Not everyone in the academic community agreed with Dunbar. But Zuckerberg and the other founders of Facebook were fascinated by Dunbar’s number, and they eventually asked him to provide some consulting advice. Initially, their interest was commercially focused. As they designed their site, the Facebook engineers wanted to know how many friends a Facebook user was likely to have so they could build their systems accordingly. However, as the Facebook engineers talked to Dunbar, they realised that his findings not only had implications for how Facebook should build the website for external users. The findings could also affect how employees interacted with each other inside the company. Back in the early days when Zuckerberg had first created his company, the employees had worked as a single group. Some of them lived together, they worked in close quarters, knew each other well and had joint rituals, such as ordering food from the local Chinese takeout. However, as the company swelled in size, it was harder to maintain this sense of group identity.
The history of Silicon Valley suggested that for many companies the problems posed by a rapid expansion in size were deadly. The example that particularly worried some Facebook engineers, however, was Microsoft. Although the Seattle-based group had started off as a dynamic and creative entity, by the turn of the century it was plagued with silos. This fragmentation was not as extreme as it had been at companies such as Sony, for example, but nevertheless it undermined Microsoft’s ability to compete.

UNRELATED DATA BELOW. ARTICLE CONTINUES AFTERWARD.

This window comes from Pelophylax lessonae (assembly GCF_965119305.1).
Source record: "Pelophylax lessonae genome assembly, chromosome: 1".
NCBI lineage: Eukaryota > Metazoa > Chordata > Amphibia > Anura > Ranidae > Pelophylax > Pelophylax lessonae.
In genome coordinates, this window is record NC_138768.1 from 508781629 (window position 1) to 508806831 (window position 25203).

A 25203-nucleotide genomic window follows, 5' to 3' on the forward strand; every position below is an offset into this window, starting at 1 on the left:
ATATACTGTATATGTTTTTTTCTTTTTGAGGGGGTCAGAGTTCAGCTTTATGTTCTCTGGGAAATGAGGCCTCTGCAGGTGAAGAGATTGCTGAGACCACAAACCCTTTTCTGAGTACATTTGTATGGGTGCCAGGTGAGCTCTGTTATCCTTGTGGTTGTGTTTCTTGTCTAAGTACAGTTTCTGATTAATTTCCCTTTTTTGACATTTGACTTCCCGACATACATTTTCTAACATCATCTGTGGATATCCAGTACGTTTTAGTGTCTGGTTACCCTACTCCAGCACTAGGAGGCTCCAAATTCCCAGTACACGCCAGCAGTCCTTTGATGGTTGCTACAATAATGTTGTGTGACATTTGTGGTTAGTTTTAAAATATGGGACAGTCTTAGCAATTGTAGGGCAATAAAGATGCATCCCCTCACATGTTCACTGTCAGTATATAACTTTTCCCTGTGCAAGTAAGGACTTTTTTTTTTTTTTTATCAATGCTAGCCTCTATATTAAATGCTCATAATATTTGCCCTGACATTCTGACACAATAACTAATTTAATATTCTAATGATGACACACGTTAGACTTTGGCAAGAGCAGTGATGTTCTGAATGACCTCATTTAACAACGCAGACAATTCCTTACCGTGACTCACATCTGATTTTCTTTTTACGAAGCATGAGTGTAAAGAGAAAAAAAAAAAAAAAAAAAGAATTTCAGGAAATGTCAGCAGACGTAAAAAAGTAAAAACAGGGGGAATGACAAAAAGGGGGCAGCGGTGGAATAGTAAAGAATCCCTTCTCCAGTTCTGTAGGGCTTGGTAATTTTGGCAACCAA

So was there any way to avoid that fate? The Facebook engineers were determined to try. “We want to be the anti-Sony, the anti-Microsoft — we look at companies like that and see what we don’t want to become,” one senior manager later recalled. They started tossing ideas around about how to combat the problem. In the summer of 2008, one of the early Facebook founders, Andrew Bosworth, a burly, baldheaded, tattooed engineer, floated a novel idea. Bosworth was known as “Boz” to his colleagues (Facebook engineers loved to give each other nicknames; it was part of the process of social grooming).
In previous months, Boz had been trying to create a training programme for new recruits. His goal was to ensure that when computing engineers joined Facebook they knew the same set of computer codes as all the other employees and were assigned to a team that used their skills most effectively. So he created an introductory course that showed them the company and taught them crucial coding knowledge. But Boz then realised that the course could do more than impart technical knowledge. It could also be a tool of social engineering. After all, if you put the new recruits through a common training experience in small groups, you could create a mechanism for some social grooming and bonding. And while these groups of trainees would not stay together as a unit, since they were destined to be scattered across the company, the joint experience could create lasting ties between them, and the type of social intimacy that fostered nicknames.